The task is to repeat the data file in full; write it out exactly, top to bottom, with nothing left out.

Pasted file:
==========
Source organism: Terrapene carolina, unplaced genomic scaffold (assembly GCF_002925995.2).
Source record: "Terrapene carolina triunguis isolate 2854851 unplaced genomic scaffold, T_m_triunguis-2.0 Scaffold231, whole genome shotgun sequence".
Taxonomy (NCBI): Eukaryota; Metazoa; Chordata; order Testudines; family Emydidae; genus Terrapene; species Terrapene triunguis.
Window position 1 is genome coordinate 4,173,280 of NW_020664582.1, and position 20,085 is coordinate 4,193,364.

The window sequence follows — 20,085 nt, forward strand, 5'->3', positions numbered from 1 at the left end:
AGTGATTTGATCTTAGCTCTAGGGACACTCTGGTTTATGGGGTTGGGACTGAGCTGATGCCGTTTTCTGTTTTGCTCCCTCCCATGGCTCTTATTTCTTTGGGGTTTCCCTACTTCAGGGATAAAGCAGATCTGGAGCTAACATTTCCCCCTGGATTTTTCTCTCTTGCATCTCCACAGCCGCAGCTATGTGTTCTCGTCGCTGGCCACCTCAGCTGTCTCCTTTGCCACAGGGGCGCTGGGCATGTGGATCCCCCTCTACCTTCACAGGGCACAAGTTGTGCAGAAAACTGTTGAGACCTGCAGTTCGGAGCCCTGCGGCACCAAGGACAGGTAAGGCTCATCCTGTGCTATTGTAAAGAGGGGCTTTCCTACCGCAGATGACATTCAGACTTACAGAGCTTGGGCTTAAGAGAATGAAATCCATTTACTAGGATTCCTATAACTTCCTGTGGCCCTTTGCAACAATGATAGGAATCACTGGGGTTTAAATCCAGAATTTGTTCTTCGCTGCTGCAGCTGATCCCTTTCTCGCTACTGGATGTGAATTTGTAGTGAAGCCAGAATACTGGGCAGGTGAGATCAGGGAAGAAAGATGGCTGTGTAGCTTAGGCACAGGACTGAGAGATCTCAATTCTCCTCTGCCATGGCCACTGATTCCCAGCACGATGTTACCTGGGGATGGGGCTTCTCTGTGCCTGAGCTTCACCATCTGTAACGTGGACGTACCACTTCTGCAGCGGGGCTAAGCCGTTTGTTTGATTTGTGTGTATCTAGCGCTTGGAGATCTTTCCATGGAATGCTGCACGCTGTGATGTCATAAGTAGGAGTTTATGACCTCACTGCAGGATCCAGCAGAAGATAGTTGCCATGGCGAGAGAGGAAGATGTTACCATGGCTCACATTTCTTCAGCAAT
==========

Source organism: Terrapene carolina, unplaced genomic scaffold (assembly GCF_002925995.2).
Source record: "Terrapene carolina triunguis isolate 2854851 unplaced genomic scaffold, T_m_triunguis-2.0 Scaffold231, whole genome shotgun sequence".
Taxonomy (NCBI): Eukaryota; Metazoa; Chordata; order Testudines; family Emydidae; genus Terrapene; species Terrapene triunguis.
Window position 1 is genome coordinate 4,173,280 of NW_020664582.1, and position 20,085 is coordinate 4,193,364.

The window sequence follows — 20,085 nt, forward strand, 5'->3', positions numbered from 1 at the left end:
AGTGATTTGATCTTAGCTCTAGGGACACTCTGGTTTATGGGGTTGGGACTGAGCTGATGCCGTTTTCTGTTTTGCTCCCTCCCATGGCTCTTATTTCTTTGGGGTTTCCCTACTTCAGGGATAAAGCAGATCTGGAGCTAACATTTCCCCCTGGATTTTTCTCTCTTGCATCTCCACAGCCGCAGCTATGTGTTCTCGTCGCTGGCCACCTCAGCTGTCTCCTTTGCCACAGGGGCGCTGGGCATGTGGATCCCCCTCTACCTTCACAGGGCACAAGTTGTGCAGAAAACTGTTGAGACCTGCAGTTCGGAGCCCTGCGGCACCAAGGACAGGTAAGGCTCATCCTGTGCTATTGTAAAGAGGGGCTTTCCTACCGCAGATGACATTCAGACTTACAGAGCTTGGGCTTAAGAGAATGAAATCCATTTACTAGGATTCCTATAACTTCCTGTGGCCCTTTGCAACAATGATAGGAATCACTGGGGTTTAAATCCAGAATTTGTTCTTCGCTGCTGCAGCTGATCCCTTTCTCGCTACTGGATGTGAATTTGTAGTGAAGCCAGAATACTGGGCAGGTGAGATCAGGGAAGAAAGATGGCTGTGTAGCTTAGGCACAGGACTGAGAGATCTCAATTCTCCTCTGCCATGGCCACTGATTCCCAGCACGATGTTACCTGGGGATGGGGCTTCTCTGTGCCTGAGCTTCACCATCTGTAACGTGGACGTACCACTTCTGCAGCGGGGCTAAGCCGTTTGTTTGATTTGTGTGTATCTAGCGCTTGGAGATCTTTCCATGGAATGCTGCACGCTGTGATGTCATAAGTAGGAGTTTATGACCTCACTGCAGGATCCAGCAGAAGATAGTTGCCATGGCGAGAGAGGAAGATGTTACCATGGCTCACATTTCTTCAGCAAT